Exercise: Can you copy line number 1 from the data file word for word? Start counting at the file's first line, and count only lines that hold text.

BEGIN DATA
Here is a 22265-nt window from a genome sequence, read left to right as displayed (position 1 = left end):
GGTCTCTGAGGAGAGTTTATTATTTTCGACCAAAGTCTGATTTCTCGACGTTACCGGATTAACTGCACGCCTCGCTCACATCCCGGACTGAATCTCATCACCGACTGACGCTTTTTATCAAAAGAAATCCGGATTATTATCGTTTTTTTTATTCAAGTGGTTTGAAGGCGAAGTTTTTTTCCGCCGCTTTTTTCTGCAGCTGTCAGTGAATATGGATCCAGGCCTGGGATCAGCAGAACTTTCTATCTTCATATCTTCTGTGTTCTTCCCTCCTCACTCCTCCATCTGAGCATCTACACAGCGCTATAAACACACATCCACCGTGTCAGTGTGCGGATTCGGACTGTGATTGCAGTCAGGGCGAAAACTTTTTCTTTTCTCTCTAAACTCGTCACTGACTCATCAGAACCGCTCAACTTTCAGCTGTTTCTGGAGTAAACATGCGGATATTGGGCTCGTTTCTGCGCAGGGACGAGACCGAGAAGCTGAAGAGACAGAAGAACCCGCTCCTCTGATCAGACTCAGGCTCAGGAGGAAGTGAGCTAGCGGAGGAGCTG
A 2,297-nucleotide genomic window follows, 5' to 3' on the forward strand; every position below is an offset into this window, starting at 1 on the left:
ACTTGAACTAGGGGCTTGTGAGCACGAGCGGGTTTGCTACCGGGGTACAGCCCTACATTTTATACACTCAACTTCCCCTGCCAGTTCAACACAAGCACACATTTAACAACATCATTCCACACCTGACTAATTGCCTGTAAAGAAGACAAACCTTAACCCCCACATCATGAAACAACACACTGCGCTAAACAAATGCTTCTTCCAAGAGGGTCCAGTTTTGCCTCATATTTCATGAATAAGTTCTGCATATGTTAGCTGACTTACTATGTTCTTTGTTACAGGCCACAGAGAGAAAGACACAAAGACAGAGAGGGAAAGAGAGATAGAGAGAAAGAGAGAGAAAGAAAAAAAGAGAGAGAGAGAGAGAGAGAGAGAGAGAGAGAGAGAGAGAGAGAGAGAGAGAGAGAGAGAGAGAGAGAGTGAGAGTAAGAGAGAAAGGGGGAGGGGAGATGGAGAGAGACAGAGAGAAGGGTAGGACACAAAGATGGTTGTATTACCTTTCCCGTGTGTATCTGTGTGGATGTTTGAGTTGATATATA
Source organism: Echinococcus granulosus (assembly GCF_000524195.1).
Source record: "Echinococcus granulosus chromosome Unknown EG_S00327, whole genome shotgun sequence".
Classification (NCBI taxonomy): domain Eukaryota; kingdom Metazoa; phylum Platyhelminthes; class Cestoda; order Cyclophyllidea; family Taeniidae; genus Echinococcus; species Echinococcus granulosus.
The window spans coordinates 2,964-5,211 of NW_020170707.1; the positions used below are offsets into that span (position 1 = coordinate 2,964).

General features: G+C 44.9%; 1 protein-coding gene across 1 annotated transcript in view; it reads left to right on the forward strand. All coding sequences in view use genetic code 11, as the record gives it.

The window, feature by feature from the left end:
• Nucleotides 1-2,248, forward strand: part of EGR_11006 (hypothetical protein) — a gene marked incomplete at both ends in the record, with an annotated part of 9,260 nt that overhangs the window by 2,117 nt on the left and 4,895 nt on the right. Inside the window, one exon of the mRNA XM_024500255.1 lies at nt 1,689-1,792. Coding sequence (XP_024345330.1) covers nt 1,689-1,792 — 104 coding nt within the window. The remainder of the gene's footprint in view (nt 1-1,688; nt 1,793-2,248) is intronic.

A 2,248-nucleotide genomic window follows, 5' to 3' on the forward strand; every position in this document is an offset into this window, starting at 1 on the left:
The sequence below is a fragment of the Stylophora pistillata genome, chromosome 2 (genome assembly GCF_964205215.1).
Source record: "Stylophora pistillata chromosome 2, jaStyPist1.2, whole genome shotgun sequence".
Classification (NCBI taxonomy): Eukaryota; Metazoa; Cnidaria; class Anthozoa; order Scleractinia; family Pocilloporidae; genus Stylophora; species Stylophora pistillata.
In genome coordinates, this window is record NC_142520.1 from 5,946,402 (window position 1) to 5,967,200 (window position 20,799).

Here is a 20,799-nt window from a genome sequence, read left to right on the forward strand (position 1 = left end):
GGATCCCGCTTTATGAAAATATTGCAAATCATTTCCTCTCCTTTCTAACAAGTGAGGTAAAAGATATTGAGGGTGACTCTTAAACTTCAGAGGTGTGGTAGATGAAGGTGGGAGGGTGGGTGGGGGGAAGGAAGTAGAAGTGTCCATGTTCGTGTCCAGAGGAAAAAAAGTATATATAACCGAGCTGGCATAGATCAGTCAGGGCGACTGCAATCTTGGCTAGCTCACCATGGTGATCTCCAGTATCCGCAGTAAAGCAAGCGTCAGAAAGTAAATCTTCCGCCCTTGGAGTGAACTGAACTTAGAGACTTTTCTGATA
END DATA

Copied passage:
Here is a 22265-nt window from a genome sequence, read left to right as displayed (position 1 = left end):